When you whack a hornet's nest, there's no telling which direction the stingers might attack back.
The same can be said for launching a military strike against Syria, which perhaps explains why a majority of Americans do not support President Obama's call for punishing the regime of dictator Bashar Assad for using chemical weapons against his own people in an increasingly brutal civil war. The video images of people suffering from the attack are heartbreaking.
Undoubtedly, the use of chemical weapons deserves condemnation and the criminals who ordered and carried out the attack must be brought to justice. The question is whether immediate U.S. air strikes can dispense precise punishment or risk stirring up a hornets' nest in ways that cannot be predicted.
Sen. Ron Johnson, who voted against a resolution authorizing the use of airstrikes against Syria in the Foreign Relations Committee last week, is rightfully skeptical of the military option. He explained his position in an interview with Oshkosh Northwestern Media's Washington correspondent Donovan Slack:
"If you're going to commit the finest among us to military action, you need to be committed to victory and success, and ... I don't even really know what victory or success looks like in this situation," Johnson said, adding that it appears the actions Obama is planning would result only in stalemate. "That's not an appropriate use of military force from my standpoint."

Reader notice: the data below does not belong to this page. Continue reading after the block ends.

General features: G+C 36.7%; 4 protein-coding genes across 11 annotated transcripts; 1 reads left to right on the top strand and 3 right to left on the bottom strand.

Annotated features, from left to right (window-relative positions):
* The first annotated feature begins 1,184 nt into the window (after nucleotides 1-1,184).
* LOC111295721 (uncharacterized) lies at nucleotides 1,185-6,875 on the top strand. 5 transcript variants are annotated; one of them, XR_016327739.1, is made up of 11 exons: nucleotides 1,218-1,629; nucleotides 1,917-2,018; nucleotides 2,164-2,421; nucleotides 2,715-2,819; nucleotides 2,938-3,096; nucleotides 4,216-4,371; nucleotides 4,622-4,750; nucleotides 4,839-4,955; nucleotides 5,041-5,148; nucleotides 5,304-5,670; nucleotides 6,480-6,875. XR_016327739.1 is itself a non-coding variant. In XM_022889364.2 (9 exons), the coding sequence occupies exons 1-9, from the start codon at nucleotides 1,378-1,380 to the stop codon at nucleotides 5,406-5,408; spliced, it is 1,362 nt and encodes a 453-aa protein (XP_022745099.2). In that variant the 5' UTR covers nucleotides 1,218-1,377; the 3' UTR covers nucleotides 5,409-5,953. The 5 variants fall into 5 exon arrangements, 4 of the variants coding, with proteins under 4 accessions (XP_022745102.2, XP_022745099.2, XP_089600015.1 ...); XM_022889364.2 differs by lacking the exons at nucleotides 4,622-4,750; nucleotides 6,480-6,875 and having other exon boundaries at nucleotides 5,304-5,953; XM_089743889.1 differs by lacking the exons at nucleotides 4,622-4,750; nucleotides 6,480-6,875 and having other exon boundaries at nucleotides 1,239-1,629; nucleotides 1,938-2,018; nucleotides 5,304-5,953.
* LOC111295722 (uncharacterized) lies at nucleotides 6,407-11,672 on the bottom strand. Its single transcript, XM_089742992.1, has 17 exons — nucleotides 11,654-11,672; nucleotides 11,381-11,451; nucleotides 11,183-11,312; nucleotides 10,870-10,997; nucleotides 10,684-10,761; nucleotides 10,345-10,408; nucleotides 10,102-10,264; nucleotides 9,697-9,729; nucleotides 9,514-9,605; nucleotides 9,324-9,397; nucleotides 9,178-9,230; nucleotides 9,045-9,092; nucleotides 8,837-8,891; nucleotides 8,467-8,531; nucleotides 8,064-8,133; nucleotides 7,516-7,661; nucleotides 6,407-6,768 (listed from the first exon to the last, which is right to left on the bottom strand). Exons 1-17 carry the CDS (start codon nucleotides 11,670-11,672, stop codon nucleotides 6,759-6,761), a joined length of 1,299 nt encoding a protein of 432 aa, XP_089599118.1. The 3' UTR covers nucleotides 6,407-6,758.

Nor is it clear that air strikes can achieve any significant military objective. The regime's chemical weapons stockpiles cannot be targeted for fear of unleashing the weapons; prisoners are being shipped to military bases and other critical facilities to serve as deterrents. Prolonged strikes against the military could tip the balance in the civil war to rebel groups, some with ties to extremist groups hell-bent on killing Americans.
The risk of escalation must also be carefully weighed. Civilians could be collateral damage, causing anti-American sentiment, and it could further destabilize an already volatile region by rousing the regime's allies and proxies in Iran and Hezbollah and lead to a greater humanitarian crisis of Syrians fleeing to neighboring Jordan and Turkey. In short, Johnson's right that the president hasn't made the case that the military option is the right one. His reticence is common in Wisconsin's Congressional delegation, most of whom plan to vote against the resolution. Sen. Tammy Baldwin is undecided.
Given our repugnance at the use of chemical weapons and strong desire to do something in the face of such evil, there is understandable frustration at not immediately doing something. In this case, patience and a resolve to take action when the appropriate time and circumstances present themselves is preferable to taking a whack at a hornet's nest.
The Final Thought: Sen. Johnson stakes out smart position on Syria.